Trademarking Gestures: Usain Bolt’s Trademark of Iconic Pose

Trademarking Gestures: Usain Bolt’s Trademark of Iconic Pose

Michelle Mao is  an IPilogue Writer and a 2L student at Osgoode Hall Law School.

You may recall Usain Bolt’s subtle but impactful tweet on August 23, 2022, adding a trademark emoji to his iconic quote, “To the World”. That tweet spoke to his trademark of his iconic “lightning” celebration pose, indicating Bolt’s possible plans to create merchandise using his iconic celebrity power and image. Indeed, when searching the United States Patent and Trademark Office (“USPTO”) database, the signature pose has been registered for many industries, including eyewear and accessories, clocks and watches, leathers, bags, clothing, footwear, games, entertainment, restaurants, etc. While Bolt’s trademark registration is for the design mark rather than the pose, the use of poses and gestures in branding can potentially bring a new wave of “unusual” trademarks, especially as social media and technology have spread previously unthought-of but recognizable traits. One type of “unusual” mark would be celebrities’ recognizable poses or gestures.

For some time now, celebrities’ brand images have increasingly used their iconic poses or features to market their brand to promote endorsed goods and services. For example, Kim Kardashian’s body-shaped perfume gained fame several years ago for demonstrating the recognizability of Kim K’s body as her brand. In the sports world, the trend to trademark poses and gestures like Bolt’s victory pose has been demonstrated for some time, including Mo Farah’s “Mobot” pose, Gareth Bale’s “elven of hearts” gesture, and Jesse Lingard’s “JLingz” gesture. Similar to Bolt’s trademark, one other notable trademarked pose as a design mark is Michael Jordan’s “Jumpman” which represents Michael Jordan’s Collaboration with Nike – the Air Jordan line.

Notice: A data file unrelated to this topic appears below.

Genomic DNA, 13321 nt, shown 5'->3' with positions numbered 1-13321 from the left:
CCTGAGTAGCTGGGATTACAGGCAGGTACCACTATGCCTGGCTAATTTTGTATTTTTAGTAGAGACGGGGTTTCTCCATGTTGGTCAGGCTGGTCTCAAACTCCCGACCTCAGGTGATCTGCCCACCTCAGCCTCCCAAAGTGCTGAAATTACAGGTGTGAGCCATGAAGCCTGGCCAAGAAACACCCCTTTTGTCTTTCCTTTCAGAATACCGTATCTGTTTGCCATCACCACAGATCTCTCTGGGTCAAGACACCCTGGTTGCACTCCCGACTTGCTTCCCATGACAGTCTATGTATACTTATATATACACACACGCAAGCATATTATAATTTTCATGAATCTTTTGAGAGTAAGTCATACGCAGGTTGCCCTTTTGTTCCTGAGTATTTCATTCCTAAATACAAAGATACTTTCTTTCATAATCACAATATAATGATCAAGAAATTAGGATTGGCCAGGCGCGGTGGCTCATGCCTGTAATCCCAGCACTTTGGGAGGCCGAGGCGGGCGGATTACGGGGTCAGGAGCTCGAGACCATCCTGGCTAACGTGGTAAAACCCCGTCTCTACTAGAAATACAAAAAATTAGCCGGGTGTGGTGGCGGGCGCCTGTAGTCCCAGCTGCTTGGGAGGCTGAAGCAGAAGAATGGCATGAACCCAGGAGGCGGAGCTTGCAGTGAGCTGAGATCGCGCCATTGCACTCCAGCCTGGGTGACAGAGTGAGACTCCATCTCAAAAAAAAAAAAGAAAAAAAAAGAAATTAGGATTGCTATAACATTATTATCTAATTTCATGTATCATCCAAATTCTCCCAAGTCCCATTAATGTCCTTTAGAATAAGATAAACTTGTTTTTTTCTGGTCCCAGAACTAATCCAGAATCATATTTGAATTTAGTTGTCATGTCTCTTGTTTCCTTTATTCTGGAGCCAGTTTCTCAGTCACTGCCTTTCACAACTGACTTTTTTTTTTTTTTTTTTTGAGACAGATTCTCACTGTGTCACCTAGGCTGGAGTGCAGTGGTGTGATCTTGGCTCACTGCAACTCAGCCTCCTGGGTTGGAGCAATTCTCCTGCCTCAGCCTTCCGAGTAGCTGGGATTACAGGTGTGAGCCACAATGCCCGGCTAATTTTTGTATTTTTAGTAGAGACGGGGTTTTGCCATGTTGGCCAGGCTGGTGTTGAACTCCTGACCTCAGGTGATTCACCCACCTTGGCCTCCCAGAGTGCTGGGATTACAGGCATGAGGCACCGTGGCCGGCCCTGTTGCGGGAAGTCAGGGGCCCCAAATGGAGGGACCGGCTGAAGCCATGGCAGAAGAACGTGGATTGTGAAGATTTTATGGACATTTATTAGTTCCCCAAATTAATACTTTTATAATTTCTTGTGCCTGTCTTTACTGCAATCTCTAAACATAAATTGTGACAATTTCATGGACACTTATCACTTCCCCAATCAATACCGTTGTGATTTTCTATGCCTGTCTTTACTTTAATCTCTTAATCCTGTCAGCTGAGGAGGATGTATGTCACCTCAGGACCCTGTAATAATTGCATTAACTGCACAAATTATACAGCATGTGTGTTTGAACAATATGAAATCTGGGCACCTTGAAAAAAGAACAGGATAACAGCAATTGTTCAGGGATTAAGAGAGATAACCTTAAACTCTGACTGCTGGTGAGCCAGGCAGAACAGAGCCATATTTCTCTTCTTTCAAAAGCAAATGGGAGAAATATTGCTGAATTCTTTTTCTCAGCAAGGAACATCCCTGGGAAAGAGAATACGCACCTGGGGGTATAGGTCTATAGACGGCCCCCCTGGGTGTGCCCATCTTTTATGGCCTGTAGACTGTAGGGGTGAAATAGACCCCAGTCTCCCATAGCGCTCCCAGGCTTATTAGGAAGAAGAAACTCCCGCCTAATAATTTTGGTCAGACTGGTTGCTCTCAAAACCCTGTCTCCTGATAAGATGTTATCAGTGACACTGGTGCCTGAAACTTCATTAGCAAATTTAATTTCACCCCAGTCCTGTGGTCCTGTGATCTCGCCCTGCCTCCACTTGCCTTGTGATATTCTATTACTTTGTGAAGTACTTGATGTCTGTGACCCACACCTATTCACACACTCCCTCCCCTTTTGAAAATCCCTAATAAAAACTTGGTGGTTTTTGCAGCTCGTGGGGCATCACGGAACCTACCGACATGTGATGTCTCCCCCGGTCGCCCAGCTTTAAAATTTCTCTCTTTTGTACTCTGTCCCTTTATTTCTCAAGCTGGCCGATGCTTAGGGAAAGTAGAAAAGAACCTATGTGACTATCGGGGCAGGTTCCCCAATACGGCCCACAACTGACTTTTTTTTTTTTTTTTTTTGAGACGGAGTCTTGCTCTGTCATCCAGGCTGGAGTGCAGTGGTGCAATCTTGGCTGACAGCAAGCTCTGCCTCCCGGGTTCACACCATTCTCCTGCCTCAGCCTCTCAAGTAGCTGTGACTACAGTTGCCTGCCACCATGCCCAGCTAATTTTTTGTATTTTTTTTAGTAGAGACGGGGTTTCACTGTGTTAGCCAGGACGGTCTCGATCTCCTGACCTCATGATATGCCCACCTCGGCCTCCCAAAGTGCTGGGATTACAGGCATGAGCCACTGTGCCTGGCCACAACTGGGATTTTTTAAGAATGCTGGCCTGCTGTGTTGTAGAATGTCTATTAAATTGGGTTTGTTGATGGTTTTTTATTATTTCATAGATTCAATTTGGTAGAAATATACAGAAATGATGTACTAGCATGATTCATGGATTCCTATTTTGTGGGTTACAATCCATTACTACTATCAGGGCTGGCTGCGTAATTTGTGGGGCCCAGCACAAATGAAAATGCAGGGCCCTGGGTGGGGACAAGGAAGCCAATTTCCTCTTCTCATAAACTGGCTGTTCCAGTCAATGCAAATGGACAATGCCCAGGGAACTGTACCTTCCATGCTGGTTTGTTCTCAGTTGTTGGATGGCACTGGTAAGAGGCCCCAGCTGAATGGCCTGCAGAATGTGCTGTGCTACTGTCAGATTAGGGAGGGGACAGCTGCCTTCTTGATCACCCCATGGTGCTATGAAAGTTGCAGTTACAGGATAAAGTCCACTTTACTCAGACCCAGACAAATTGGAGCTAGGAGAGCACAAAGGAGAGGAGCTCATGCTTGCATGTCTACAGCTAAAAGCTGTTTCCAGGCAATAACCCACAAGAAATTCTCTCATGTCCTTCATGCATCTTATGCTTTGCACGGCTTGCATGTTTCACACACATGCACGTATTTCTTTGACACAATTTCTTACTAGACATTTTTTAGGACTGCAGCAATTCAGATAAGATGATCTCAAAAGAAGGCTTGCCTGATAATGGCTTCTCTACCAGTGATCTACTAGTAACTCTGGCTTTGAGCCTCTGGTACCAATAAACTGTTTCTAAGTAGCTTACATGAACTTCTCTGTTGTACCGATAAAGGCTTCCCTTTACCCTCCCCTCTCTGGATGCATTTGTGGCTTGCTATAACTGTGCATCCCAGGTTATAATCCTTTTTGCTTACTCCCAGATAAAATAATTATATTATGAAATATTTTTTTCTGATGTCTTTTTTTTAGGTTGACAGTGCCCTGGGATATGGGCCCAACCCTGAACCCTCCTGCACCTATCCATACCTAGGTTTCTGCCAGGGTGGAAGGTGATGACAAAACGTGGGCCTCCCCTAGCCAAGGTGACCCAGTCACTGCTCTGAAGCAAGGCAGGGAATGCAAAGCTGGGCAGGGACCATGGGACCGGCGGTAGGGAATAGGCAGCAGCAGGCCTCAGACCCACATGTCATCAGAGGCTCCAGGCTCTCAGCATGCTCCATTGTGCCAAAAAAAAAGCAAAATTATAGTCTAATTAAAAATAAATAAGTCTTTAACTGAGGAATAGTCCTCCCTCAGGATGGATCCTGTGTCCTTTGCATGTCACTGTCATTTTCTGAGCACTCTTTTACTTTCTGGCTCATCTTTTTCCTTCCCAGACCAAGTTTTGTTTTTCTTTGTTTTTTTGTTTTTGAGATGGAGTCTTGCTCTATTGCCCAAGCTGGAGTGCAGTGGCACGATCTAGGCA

To discuss future legal considerations arising from this trend of trademarking “unusual” marks, including poses and gestures, we must first understand the purpose and limits of trademarks.

The essential purpose of trademark law is to allow one entity to distinguish its goods and services from another’s. Therefore, a rule of thumb to consider when analyzing the possibility of trademark infringement is if the general public would be likely to confuse, be deceived, or mistake the source of the good or service. Trademarks do not necessarily prevent all others from utilizing the trademark in the future. A trademark protects a brand’s image by preventing others from imitating or devaluing the brand through association with a similar or identical mark. The USPTO mentions that if you trademark a mark, it does not allow you to gain rights over the mark in all uses but only allows you to gain exclusive rights to it in its specific category of goods and services.

So, what happens when the industry you are in requires selling yourself? For example, an influencer’s job is to promote products and services through their looks, personality, aesthetics, etc. An influencer can establish their brand through iconic and recognizable traits such as poses or physical features. An influencer’s image can be used to provide an endorsement service of a product or another service (for example, a celebrity holding up a branded item to be photographed). The option to trademark likeliness is available and is generally not an issue because likeliness is unique, but what about something more generic, like a pose, gesture, or silhouette?

The legal problem comes if the general public gets confused over whether an iconic or even trademarked gesture or pose is being used by a third party to refer to the originating individual or if the gesture or pose is used to signal an endorsement from the individual. For example, other athletes being pictured posing in Bolt’s victory pose may have sent a message that Bolt was endorsing them for whatever reason (luckily, in this case, it was a Twitter challenge tweeted by Bolt in 2018 before this trademark was submitted). If displaying a pose or gesture causes consumer confusion, we enter the territory of trademark infringement.

It will be interesting to see how trademarks evolve beyond word marks and design marks alongside increased online marketing through influencer brand endorsements. While Usain Bolt’s trademark this time is only for the flat design mark of his iconic pose, there is no doubt that trademarking poses, gestures, and other iconic traits will be on the minds of celebrities moving forward.